The audience ask Morris to name favourite songs and describe the realities of performing. He responds easily and wittily, relishing the comedy as he recalls the painful rigour of recording with Martin Hannett. Someone asks if there are ideas to commemorate the 40th anniversary of Curtis’ death. Plans aren’t their thing, he says, but ‘We’ll come up with something’.Visibly moved, he explains how the young band struggled to cope with a tragedy they found so difficult to discuss.
‘The only thing we knew for sure was what we weren’t going to do, and that was give up’ he states in this book. They didn’t of course.
‘No one ever notices the drummer in the band’ he also ventures, far less accurately. Expect further humanity, grit and humour as the rest of the story unfolds in Volume Two.
What's So Special About Dickens? Michael Rosen's Book of Play! By Louis Fleury
Michael Rosen visited my mum’s primary school to entertain the kids and read his stories almost 40 years ago. The children's author and poet has inspired a generation of kids since, becoming a true national treasure along the way.
For the Faversham Literary Festival, Michael delivers an interactive and humorous talk, discussing the importance of encouraging kids to be creative while entertaining all ages with witty commentary on the school curriculum and absurdist jokes for the whole family.
Interspersed throughout the talk are renditions of his popular poems like ‘No Breathing in Class’ featuring his classically over the top facial expressions and energetic delivery, which seamlessly transition into entertaining lessons for young, aspiring poets and storytellers.
He achieves a personal connection with the audience, detailing stories of his family life and frustrating experiences with teachers while encouraging the audience to join in as he recites his poems.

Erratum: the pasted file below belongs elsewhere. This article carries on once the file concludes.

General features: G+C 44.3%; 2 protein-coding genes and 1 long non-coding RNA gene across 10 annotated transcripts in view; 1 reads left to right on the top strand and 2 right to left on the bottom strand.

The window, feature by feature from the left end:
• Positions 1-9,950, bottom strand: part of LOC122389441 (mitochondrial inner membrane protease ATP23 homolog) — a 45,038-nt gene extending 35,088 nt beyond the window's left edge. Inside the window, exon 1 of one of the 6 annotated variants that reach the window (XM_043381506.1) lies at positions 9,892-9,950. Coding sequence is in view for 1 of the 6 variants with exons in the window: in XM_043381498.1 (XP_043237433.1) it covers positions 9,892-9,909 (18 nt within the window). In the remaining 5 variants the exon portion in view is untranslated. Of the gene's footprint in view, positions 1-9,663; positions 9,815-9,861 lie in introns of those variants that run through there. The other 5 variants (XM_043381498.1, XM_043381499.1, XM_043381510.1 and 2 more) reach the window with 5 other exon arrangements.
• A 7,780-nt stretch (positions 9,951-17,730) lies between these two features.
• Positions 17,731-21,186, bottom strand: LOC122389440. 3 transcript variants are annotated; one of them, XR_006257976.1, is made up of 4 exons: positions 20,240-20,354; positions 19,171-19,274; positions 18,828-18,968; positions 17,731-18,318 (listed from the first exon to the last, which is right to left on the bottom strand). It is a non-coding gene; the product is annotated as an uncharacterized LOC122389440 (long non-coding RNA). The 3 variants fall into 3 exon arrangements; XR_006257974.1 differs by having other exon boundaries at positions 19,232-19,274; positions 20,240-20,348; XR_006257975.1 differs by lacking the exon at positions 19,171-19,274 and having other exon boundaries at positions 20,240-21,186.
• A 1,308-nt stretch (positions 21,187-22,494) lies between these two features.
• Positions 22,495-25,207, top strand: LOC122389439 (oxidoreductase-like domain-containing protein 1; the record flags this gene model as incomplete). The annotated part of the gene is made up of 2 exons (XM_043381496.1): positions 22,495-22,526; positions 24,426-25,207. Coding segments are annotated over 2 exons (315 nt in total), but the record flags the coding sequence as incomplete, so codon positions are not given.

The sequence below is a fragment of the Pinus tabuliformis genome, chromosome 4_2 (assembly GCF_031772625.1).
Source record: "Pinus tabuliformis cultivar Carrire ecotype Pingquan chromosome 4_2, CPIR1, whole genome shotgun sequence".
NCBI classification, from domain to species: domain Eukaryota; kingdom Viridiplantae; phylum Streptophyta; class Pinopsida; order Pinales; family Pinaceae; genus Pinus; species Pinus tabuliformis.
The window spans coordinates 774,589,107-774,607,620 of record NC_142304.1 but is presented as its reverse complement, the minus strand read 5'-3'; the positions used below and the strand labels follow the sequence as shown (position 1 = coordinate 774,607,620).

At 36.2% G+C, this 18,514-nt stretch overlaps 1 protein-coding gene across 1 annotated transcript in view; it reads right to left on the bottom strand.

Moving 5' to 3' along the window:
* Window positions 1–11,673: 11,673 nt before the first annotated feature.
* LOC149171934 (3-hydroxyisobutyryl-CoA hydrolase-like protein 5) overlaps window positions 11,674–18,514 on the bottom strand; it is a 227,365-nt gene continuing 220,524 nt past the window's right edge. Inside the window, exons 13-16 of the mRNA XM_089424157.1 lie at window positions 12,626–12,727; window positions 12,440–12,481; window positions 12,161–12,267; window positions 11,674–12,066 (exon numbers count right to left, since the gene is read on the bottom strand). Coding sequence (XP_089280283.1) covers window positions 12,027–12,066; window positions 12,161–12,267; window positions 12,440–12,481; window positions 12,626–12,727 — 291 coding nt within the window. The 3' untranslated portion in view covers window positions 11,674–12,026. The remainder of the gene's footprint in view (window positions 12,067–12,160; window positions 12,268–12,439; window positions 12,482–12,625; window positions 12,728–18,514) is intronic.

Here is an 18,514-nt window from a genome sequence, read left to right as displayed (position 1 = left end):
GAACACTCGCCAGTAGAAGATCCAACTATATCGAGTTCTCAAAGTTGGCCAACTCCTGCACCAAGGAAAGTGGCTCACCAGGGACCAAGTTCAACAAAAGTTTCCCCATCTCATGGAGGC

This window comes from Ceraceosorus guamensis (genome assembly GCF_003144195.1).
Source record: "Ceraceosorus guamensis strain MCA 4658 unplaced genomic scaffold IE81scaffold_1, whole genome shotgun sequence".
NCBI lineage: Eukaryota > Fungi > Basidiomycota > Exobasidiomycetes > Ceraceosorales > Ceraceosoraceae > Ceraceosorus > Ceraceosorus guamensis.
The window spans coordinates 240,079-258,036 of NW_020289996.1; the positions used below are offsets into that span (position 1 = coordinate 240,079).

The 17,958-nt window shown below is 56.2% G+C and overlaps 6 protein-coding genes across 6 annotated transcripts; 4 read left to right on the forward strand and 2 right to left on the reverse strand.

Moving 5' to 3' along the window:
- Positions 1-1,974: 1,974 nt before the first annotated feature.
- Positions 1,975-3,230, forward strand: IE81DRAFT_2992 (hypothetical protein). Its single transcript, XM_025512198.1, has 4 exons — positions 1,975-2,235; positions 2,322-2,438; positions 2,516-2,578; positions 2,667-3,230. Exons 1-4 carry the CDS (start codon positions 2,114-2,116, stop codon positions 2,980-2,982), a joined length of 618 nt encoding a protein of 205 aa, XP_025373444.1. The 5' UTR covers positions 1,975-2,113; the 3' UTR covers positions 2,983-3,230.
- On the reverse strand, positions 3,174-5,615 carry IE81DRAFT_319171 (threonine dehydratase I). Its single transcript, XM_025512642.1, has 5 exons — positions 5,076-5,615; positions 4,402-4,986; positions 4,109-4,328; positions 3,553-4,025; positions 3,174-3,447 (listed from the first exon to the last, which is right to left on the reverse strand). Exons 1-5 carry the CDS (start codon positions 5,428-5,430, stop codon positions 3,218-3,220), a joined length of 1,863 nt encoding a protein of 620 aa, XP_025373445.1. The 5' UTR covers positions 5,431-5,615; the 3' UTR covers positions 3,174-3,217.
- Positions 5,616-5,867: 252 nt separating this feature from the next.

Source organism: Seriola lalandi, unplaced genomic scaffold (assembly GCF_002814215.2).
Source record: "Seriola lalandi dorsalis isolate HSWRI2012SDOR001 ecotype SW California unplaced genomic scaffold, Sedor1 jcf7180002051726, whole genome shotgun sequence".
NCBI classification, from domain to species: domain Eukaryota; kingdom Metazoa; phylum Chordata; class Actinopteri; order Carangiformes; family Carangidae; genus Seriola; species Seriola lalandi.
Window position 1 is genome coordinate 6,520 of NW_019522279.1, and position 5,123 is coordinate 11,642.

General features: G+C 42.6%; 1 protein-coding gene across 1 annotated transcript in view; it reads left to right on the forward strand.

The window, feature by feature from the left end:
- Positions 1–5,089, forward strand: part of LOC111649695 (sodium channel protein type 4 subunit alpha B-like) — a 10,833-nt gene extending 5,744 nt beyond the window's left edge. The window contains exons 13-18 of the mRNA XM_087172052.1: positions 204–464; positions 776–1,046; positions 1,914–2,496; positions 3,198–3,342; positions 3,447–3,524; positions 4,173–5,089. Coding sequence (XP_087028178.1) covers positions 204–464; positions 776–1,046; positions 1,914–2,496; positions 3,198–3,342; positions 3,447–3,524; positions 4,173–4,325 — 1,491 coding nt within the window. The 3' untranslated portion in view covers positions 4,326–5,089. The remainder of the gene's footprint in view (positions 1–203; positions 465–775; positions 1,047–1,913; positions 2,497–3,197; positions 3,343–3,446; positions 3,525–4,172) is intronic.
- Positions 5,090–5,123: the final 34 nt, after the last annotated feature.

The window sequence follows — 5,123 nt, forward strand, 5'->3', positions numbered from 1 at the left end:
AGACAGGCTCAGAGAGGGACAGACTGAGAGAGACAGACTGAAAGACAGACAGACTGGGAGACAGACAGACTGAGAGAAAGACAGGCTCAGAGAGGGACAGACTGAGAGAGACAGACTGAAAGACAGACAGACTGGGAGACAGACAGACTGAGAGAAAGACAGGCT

During the Q&A Michael gives extensive and funny replies based on even the most simple questions. When one toddler in the audience exclaims “dinosaur!” he tells a story about his brother watching over fossils for a living. It’s impressive to see how one man can captivate all ages with the power to create applause, laughter and silence at his fingertips.
Livingstone’s London by Helen Ogilvie
Ken Livingstone’s new book 'Livingstone’s London' recalls his childhood growing up in a household where men and women were equal, racism and homophobia unacceptable, and how it shaped not only his politics but the man he is today.
The popular former London mayor was interviewed by Julia Wheeler, who tried her best to keep the discussion structured, interrupting Ken a few times when he went off on a tangent!
After a talk from Ken, with stories spanning his life from post-war London to post Brexit-London, Julia opened up the event to audience questions.
People asked about a mix of subjects from the anti-Semitism allegations made against Ken to his fathering five children.
Julia Wheeler did a fantastic job at uncovering his thoughts on the current political climate. Despite how cold and bitter the world may seem, he said, he had faith.This is something we want in politics today, that little bit of hope for the future.